A Gap Analysis is mainly a determination of the degree of conformance of your organization to the requirements of a specification or standard (ISO, API, OHSAS, etc.). A Gap Analysis is mainly a document review or a “show me the evidence” type activity, evidence which usually will come in the form of a record or document. During a Gap Analysis there is very minor auditing being done, rather key process owner or project stakeholders will provide the evidence they may have –or not- for each of the requirements set forth in the specification or standard chosen.
Gap Analysis are very often conducted at the beginning of the journey of an organization seeking compliance to ta chosen specification or standard, however it may also be conducted after some development has taken place. The main reason why the Gap Analysis is conducted at the beginning of the development phase or after some development has occurred is because the organization wants to know where they stand in regards to meeting the standard and they want to know specifically what they need to do to close the gaps. Basically they want to know where the holes are–whether few or many- and what they need to do to close those holes and get closer to fully meeting the requirements of the chosen specification or standard.
This leads us into the Reporting. A good Gap Analysis report usually presents a clear summary or where the major gaps exist between the company’s documentation and the chosen requirements. It also should show a detail recount of each requirement and the degree of compliance, with corresponding actions that need to be taken in order to close these gaps. Here lies a major difference between an Audit report for example and a Gap Analysis report: the Gap Analysis report has some inherent advice to it, which makes it suitable to be accomplished by consultants or experts in the chosen specification or standards. A Gap Analysis will seldom be performed by a Registrar or company providing certification because they will not be allowed to provide the necessary advice without running into a conflict of interest situation.
An Internal Audit is an activity that also seeks to determine the degree of conformance of your organization to the requirements of a specification or standard (ISO, API, OHSAS, etc.) or to your own organizational requirements. This audit is performed in more than one dimension, through review of documentation evidence and also through actual questioning of employees.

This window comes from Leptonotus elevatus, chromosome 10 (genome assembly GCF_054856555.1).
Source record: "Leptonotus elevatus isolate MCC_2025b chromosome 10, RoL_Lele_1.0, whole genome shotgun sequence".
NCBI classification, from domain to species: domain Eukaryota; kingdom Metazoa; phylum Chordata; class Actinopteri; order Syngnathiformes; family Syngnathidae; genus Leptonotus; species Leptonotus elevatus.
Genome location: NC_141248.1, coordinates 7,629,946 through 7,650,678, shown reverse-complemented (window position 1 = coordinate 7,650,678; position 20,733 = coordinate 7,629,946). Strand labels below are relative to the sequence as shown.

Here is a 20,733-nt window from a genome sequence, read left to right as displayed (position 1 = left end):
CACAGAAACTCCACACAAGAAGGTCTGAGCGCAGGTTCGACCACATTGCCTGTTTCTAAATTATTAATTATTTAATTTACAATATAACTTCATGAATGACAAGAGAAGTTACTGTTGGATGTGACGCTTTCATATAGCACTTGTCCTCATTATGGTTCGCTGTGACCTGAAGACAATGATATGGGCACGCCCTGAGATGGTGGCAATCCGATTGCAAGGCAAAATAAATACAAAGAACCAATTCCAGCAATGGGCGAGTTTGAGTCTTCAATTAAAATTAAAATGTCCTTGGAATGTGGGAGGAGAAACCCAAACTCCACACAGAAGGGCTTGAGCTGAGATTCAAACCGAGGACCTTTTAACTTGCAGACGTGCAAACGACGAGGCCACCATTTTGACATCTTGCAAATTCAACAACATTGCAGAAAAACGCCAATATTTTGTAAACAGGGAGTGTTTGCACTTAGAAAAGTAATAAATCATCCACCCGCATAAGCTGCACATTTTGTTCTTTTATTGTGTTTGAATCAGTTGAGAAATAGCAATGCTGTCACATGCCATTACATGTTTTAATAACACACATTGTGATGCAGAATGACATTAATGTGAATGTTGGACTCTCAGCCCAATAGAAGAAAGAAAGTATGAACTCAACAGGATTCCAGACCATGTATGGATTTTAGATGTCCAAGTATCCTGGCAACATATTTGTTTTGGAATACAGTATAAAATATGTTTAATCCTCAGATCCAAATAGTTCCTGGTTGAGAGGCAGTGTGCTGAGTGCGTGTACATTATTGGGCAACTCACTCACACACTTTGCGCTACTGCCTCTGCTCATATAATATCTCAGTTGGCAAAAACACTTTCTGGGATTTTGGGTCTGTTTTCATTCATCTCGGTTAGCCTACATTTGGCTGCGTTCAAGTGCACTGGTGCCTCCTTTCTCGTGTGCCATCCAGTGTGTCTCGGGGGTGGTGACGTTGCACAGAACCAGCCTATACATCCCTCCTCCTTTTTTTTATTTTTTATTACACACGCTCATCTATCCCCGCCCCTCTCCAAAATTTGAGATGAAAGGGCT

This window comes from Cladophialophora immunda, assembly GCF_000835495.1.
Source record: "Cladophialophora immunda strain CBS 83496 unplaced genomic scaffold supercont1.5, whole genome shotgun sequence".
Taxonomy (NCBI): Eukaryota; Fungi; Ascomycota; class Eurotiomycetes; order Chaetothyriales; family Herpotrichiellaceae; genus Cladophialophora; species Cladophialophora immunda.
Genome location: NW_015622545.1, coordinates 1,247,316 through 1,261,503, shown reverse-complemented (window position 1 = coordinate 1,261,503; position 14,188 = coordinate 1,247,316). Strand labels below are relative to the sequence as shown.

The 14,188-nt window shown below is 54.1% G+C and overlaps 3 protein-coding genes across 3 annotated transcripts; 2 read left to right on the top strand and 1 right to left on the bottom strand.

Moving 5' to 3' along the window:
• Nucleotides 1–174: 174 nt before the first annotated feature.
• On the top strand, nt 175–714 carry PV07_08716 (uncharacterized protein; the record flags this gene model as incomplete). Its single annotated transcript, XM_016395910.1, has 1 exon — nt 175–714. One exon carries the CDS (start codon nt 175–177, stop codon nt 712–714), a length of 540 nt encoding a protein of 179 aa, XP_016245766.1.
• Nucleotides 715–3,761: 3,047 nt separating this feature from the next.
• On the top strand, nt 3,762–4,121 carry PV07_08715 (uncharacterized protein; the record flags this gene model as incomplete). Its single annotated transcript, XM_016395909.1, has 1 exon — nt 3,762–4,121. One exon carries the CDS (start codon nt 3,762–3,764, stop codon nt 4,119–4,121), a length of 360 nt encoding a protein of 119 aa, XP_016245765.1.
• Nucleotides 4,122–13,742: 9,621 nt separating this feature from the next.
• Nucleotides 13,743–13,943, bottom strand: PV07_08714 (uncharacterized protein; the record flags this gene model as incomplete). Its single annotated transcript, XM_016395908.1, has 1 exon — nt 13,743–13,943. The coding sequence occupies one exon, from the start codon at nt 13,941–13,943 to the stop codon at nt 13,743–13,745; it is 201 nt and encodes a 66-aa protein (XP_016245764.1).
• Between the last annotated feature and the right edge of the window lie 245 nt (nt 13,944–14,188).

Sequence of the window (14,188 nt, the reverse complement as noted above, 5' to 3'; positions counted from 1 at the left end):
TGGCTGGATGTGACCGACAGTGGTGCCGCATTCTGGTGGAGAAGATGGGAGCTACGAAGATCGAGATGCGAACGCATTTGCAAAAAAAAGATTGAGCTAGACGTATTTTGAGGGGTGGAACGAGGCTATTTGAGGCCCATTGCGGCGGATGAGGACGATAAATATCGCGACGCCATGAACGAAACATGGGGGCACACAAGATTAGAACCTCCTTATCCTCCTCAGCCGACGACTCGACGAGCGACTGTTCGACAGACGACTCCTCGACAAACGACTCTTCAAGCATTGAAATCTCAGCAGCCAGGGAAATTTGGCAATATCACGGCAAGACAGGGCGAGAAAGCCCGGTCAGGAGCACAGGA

An Internal Audit is usually conducted after development has been completed and some implementation has occurred. The reason being is that Internal Auditors will be questioning individuals to see their level of knowledge of the system; therefore without implementation under way, it may be hard to prove that employees are actually using the system or are knowledgeable of their role in meeting the chosen specification or standard; or the organization’s own requirements.
Internal Audit reports usually present the Lead Auditor ‘s summary on the overall impression of the organization’s degree of conformance to the chosen specification or standard and a list of findings. Good reports include not just nonconformities, but also observations, noteworthy efforts and even opportunities for improvement. In my many years of practice I always like to point at least one noteworthy effort to my clients, because it gives the report a positive note but also I believe that if no notable efforts are noticed, at least the organization should be praised for committing the resources and time accomplishing the requirements of the chosen specification or standard. There is no much advice included in an Internal Audit report, however Opportunities for Improvement and Observations when presented correctly, should give the organization enough food for action and follow up.